Norwegian explorer Christian Eide has set a new speed record for traveling to the South Pole on skis, smashing the previous record by more than two weeks and setting a new standard for Antarctic expeditions to follow.
Eide set out from Hercules Inlet, located along the Antarctic coast, on December 20th of last year and proceeded due south towards the Pole, a journey of more than 700 miles. Averaging 29 miles per day over some of the harshest and most extreme terrain on the planet, the skier completed the trip in just 24 days, 1 hour, and 13 minutes, battling whiteout conditions and subzero temperatures along the way.
The previous speed record was held by American Todd Carmichael, who made the same journey back in 2008. Carmichael completed his expedition in 39 days, 7 hours, and 49 minutes, which at the time seemed like a very impressive accomplishment. Eide’s new speed mark raises the bar substantially, and is likely to be a record that will remain unbroken for years to come.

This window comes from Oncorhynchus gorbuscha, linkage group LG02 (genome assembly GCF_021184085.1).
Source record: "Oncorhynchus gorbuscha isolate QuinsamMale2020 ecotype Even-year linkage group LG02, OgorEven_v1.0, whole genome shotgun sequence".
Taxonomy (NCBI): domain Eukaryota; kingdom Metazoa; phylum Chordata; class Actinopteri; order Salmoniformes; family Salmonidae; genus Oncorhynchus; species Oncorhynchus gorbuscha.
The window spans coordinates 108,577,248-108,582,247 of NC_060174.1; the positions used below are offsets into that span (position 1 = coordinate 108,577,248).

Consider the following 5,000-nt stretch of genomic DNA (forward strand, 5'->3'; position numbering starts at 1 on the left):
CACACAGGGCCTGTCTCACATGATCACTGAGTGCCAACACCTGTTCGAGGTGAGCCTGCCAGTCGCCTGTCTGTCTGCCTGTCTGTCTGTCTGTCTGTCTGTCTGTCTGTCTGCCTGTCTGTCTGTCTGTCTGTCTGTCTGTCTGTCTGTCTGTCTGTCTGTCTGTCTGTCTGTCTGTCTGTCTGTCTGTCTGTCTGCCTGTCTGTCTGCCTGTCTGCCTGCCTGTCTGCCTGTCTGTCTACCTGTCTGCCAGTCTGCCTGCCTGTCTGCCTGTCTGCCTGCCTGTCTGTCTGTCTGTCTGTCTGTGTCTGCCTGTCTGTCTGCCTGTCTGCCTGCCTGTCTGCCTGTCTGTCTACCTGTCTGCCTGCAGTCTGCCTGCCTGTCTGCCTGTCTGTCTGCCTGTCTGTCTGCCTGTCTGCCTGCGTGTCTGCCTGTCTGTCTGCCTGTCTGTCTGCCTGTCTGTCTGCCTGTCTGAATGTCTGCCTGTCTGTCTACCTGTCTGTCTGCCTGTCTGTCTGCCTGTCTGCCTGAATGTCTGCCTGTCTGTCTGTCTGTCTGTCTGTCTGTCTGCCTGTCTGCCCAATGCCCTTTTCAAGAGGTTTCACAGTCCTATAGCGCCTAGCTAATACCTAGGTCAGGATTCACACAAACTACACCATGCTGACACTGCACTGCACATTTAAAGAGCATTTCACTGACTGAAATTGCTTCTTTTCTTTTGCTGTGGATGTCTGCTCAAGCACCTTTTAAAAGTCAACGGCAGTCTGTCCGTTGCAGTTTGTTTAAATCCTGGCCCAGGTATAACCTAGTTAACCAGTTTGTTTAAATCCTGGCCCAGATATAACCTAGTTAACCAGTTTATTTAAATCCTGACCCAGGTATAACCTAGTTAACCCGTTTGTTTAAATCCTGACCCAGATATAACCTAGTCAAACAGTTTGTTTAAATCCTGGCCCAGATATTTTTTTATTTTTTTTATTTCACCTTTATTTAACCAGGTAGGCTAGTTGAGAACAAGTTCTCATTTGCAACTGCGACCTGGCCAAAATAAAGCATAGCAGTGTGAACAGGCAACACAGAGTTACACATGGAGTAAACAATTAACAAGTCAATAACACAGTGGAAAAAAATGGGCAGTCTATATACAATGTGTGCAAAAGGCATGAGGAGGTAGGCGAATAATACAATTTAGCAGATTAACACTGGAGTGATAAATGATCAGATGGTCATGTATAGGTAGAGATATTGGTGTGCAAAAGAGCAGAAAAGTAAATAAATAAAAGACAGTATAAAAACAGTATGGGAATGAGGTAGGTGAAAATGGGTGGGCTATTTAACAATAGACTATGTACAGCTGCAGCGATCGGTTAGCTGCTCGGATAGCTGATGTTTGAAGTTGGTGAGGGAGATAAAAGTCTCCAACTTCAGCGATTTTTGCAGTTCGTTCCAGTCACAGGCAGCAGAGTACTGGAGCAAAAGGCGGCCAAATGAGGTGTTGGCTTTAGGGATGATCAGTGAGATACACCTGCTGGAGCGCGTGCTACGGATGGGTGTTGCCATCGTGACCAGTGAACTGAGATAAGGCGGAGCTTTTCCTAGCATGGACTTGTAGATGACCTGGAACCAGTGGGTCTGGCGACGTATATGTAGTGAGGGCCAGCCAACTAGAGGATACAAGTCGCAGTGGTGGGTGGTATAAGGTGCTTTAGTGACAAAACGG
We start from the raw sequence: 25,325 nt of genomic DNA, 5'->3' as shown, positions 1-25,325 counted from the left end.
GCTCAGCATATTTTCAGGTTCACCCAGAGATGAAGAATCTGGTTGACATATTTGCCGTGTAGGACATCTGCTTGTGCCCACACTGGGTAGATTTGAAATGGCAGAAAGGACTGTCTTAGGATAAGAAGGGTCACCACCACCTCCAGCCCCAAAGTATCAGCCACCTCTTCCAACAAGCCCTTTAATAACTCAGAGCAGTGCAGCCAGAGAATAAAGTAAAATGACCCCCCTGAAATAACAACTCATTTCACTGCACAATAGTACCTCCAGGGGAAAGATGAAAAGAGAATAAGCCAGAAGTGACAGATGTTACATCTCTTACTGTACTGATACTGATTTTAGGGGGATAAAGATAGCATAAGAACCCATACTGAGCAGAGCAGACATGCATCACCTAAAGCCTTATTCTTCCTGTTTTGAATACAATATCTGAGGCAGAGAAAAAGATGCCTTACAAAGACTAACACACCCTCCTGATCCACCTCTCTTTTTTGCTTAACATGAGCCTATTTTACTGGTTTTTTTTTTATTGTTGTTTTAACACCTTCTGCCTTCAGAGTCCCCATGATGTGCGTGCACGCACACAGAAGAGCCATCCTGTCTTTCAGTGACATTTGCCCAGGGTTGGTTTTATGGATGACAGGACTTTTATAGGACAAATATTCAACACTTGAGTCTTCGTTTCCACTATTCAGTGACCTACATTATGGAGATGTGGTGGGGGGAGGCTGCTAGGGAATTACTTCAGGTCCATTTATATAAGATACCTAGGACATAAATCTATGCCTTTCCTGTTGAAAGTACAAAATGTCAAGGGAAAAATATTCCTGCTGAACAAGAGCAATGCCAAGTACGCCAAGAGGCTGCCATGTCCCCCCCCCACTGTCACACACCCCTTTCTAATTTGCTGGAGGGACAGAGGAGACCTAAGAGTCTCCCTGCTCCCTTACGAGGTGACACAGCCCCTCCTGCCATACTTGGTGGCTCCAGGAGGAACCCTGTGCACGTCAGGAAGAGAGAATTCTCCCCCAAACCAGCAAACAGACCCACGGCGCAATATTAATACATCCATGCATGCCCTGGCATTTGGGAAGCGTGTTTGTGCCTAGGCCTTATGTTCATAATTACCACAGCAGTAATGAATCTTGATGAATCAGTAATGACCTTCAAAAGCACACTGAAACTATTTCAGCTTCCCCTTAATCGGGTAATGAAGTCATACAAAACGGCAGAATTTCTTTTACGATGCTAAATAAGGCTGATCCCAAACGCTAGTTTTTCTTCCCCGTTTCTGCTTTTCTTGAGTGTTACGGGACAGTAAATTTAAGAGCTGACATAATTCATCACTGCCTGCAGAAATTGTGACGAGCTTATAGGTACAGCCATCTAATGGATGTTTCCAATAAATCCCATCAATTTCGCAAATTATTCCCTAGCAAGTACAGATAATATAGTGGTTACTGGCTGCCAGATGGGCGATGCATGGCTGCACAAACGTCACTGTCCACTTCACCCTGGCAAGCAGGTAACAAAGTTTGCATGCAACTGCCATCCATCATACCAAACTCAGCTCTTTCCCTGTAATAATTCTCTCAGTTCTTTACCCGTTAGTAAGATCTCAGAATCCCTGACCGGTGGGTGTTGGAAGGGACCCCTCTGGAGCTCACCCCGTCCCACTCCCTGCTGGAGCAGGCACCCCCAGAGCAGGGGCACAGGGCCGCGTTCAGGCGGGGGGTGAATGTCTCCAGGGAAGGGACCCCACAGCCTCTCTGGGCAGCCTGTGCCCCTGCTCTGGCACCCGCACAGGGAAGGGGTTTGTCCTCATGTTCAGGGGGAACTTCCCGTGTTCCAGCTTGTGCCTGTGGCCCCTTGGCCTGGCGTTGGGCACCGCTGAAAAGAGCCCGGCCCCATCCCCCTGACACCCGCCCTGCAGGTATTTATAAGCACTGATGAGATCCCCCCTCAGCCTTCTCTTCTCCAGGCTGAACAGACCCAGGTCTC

To further put Eide’s accomplishment into perspective, when explorer Roald Amundsen, who was also Norwegian, became the first person to reach the South Pole back in 1911 it took him 58 days to make the journey. He also had the benefit of doing so by dogsled. Now, a century later, we have modern day explorers covering the same distance in less than half the time and under their own power no less.
We’ve come a long way in a hundred years.
[Photo credit: Christian Eide]